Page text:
Last week brought a potentially huge development in the long-standing fight against abuses of IRS authority in civil forfeiture cases: The U.S. House of Representatives passed via voice vote the Clyde-Hirsch-Sowers Restraining Excessive Seizure of Property through the Exploitation of Civil asset forfeiture Tools (RESPECT) Act.
Most people outside political circles are unaware of the Act, but it represents the first major steps at curbing wrongful asset forfeiture in a long time. The Senate hasn’t yet voted on a corollary measure introduced by Senators Tim Scott (R-SC) and Sherrod Brown (D-OH).
What would the RESPECT Act do?
Generally, the Act would prevent the IRS seizure of assets in civil matters where there is an allegation of structuring to avoid the reporting requirements of the Bank Secrecy Act unless there is a reasonable suspicion that one of these has occurred:
- The funds in question originated from an illegal source (i.e., criminal activity)
- The funds were structured to conceal the violation of a criminal law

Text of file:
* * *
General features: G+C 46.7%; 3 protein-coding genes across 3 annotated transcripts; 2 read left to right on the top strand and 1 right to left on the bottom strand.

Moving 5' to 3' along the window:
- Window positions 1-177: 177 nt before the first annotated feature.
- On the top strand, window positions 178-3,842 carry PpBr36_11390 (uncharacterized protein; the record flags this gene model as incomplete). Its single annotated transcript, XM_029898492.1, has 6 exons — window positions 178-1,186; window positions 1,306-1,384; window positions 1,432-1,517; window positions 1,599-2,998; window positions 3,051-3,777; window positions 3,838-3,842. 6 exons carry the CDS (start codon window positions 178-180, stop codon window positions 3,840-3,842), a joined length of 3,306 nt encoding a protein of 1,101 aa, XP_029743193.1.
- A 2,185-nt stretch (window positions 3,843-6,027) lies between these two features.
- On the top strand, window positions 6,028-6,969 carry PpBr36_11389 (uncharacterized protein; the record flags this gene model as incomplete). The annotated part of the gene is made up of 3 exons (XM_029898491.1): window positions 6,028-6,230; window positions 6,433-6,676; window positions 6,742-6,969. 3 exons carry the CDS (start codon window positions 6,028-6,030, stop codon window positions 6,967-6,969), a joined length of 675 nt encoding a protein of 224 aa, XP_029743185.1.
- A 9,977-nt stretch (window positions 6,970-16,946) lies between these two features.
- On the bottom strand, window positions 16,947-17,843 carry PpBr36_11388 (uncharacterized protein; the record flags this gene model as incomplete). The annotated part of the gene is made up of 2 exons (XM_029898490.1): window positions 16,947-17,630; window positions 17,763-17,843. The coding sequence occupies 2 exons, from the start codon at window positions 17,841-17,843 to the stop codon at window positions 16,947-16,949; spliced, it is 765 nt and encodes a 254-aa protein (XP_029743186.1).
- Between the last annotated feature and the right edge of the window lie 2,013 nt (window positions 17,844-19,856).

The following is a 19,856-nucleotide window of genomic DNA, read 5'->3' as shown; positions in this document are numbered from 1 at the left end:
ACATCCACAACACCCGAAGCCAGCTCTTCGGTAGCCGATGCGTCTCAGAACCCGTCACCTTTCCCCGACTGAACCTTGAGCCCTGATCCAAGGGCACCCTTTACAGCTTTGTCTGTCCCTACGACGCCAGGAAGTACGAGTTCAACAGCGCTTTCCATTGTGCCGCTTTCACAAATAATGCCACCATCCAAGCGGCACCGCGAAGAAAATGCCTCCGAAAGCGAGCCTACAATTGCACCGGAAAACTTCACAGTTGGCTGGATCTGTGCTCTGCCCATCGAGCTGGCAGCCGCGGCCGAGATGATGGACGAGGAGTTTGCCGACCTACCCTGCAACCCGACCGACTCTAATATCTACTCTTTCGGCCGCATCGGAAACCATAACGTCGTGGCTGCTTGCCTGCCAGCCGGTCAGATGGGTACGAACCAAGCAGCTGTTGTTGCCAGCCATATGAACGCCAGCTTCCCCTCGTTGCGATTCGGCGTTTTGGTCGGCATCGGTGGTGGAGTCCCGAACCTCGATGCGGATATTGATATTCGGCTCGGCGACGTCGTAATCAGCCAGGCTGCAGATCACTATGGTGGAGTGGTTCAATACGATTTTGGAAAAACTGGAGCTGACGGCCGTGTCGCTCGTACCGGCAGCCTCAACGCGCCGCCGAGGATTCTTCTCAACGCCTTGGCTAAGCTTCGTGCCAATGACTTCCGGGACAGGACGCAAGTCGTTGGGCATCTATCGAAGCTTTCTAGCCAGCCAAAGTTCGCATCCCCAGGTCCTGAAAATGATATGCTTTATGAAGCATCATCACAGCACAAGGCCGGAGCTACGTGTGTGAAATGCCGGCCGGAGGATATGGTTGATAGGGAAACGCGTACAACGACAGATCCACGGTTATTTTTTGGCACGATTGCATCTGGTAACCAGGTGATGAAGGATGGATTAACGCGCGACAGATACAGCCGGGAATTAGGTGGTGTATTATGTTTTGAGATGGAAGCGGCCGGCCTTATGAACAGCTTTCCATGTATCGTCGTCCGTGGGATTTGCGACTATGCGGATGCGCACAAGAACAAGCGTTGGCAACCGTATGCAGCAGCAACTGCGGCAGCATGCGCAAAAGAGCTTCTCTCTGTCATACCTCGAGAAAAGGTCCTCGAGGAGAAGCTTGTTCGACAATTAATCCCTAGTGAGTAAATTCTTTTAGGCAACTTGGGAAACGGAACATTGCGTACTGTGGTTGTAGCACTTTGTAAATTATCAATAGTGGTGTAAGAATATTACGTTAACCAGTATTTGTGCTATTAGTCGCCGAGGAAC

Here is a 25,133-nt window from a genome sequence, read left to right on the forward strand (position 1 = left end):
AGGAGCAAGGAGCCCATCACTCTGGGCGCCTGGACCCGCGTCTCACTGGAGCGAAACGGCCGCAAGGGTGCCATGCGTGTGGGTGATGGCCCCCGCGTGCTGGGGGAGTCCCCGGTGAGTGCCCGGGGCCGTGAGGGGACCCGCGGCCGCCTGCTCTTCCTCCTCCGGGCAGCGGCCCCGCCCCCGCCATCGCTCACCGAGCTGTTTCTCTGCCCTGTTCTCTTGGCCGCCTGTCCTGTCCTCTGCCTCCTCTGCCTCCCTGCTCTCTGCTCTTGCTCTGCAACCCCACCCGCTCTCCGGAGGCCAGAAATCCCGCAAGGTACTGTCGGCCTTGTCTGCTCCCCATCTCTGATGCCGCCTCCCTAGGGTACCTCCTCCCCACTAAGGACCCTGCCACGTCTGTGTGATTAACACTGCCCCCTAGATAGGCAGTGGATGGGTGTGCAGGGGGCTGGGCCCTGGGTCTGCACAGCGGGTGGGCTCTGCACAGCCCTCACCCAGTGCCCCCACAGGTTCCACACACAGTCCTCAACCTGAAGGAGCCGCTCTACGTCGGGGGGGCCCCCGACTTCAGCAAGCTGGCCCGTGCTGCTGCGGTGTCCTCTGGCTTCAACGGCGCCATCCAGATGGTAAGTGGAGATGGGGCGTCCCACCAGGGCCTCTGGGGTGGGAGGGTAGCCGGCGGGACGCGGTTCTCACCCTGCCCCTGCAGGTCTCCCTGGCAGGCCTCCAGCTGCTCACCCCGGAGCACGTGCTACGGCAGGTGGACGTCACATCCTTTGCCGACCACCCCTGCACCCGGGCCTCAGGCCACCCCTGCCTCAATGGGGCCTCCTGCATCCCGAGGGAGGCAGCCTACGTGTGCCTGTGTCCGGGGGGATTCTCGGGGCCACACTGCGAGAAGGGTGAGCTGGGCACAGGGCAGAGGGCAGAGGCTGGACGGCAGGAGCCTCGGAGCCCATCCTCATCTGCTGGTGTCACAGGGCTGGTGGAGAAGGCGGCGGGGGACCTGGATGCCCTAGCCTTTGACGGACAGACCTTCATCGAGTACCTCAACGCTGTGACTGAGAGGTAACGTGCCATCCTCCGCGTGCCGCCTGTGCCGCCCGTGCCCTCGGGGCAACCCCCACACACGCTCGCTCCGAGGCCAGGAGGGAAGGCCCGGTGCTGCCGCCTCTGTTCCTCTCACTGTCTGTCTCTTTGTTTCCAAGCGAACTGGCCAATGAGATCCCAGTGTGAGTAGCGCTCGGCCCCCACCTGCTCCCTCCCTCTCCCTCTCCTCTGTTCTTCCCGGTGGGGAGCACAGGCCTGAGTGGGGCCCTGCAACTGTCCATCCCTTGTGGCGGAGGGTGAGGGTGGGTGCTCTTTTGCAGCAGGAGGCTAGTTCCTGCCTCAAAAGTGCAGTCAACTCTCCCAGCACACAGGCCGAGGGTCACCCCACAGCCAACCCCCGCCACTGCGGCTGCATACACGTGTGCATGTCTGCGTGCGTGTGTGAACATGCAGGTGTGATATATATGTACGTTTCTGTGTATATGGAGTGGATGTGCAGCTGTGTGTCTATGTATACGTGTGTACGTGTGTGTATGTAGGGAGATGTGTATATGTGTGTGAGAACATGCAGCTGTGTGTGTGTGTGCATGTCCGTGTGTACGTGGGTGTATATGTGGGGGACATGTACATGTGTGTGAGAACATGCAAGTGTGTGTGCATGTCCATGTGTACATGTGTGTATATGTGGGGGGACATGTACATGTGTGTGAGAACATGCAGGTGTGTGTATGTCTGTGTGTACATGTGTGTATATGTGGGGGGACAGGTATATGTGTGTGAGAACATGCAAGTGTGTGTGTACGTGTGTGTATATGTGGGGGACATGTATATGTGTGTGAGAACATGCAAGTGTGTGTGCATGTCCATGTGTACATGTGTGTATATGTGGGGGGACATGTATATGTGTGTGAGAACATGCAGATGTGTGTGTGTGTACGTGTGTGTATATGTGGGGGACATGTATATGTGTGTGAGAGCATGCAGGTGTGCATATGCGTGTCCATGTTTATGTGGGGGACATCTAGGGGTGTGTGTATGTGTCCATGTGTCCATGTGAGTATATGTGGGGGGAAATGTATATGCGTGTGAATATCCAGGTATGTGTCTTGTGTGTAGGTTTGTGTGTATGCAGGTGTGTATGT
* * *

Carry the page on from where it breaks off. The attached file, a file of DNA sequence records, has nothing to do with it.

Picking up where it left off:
- The assets were structured to avoid reporting requirements for a provision other than the Bank Secrecy Act (for example, to avoid FATCA)
Furthermore, the RESPECT Act puts into place strict time requirements during which the IRS must make a good faith effort to find the owners of any seized property and to inform those owners of all their rights regarding the assets. Under the Act, if the owner of the property requests a hearing within 30 days from the date of the seizure, unless a hearing is held in that time (during which a judge finds that the property is tied to criminal activity), the IRS must return it.
Until this Act passes, civil forfeiture is still rife with abuse by the IRS and state taxation authorities. Contact an experienced tax attorney to learn about your legal rights regarding asset seizure and possible actions to challenge a wrongful forfeiture.